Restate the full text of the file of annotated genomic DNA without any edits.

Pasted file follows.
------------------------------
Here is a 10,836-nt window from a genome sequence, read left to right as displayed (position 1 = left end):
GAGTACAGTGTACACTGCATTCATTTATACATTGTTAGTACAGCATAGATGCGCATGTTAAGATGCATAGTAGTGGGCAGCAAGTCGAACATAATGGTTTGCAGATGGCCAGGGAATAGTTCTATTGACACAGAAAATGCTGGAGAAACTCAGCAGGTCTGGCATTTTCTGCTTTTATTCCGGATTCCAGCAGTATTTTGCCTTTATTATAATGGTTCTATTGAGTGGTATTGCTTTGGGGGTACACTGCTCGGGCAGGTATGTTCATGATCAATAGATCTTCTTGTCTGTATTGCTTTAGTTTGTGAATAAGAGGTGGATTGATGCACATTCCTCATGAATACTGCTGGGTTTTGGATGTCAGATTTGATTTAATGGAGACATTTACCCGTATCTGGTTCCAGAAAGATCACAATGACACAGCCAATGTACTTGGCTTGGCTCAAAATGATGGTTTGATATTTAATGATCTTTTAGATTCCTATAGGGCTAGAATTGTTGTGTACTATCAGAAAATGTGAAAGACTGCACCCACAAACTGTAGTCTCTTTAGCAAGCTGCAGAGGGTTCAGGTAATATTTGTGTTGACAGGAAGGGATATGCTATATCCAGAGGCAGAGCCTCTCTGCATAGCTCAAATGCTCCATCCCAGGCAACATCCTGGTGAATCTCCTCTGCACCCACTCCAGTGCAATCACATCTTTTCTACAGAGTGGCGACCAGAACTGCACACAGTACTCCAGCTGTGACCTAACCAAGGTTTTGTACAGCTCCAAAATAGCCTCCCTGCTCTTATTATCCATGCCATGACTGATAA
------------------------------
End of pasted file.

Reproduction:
Here is a 10,836-nt window from a genome sequence, read left to right as displayed (position 1 = left end):
GAGTACAGTGTACACTGCATTCATTTATACATTGTTAGTACAGCATAGATGCGCATGTTAAGATGCATAGTAGTGGGCAGCAAGTCGAACATAATGGTTTGCAGATGGCCAGGGAATAGTTCTATTGACACAGAAAATGCTGGAGAAACTCAGCAGGTCTGGCATTTTCTGCTTTTATTCCGGATTCCAGCAGTATTTTGCCTTTATTATAATGGTTCTATTGAGTGGTATTGCTTTGGGGGTACACTGCTCGGGCAGGTATGTTCATGATCAATAGATCTTCTTGTCTGTATTGCTTTAGTTTGTGAATAAGAGGTGGATTGATGCACATTCCTCATGAATACTGCTGGGTTTTGGATGTCAGATTTGATTTAATGGAGACATTTACCCGTATCTGGTTCCAGAAAGATCACAATGACACAGCCAATGTACTTGGCTTGGCTCAAAATGATGGTTTGATATTTAATGATCTTTTAGATTCCTATAGGGCTAGAATTGTTGTGTACTATCAGAAAATGTGAAAGACTGCACCCACAAACTGTAGTCTCTTTAGCAAGCTGCAGAGGGTTCAGGTAATATTTGTGTTGACAGGAAGGGATATGCTATATCCAGAGGCAGAGCCTCTCTGCATAGCTCAAATGCTCCATCCCAGGCAACATCCTGGTGAATCTCCTCTGCACCCACTCCAGTGCAATCACATCTTTTCTACAGAGTGGCGACCAGAACTGCACACAGTACTCCAGCTGTGACCTAACCAAGGTTTTGTACAGCTCCAAAATAGCCTCCCTGCTCTTATTATCCATGCCATGACTGATAA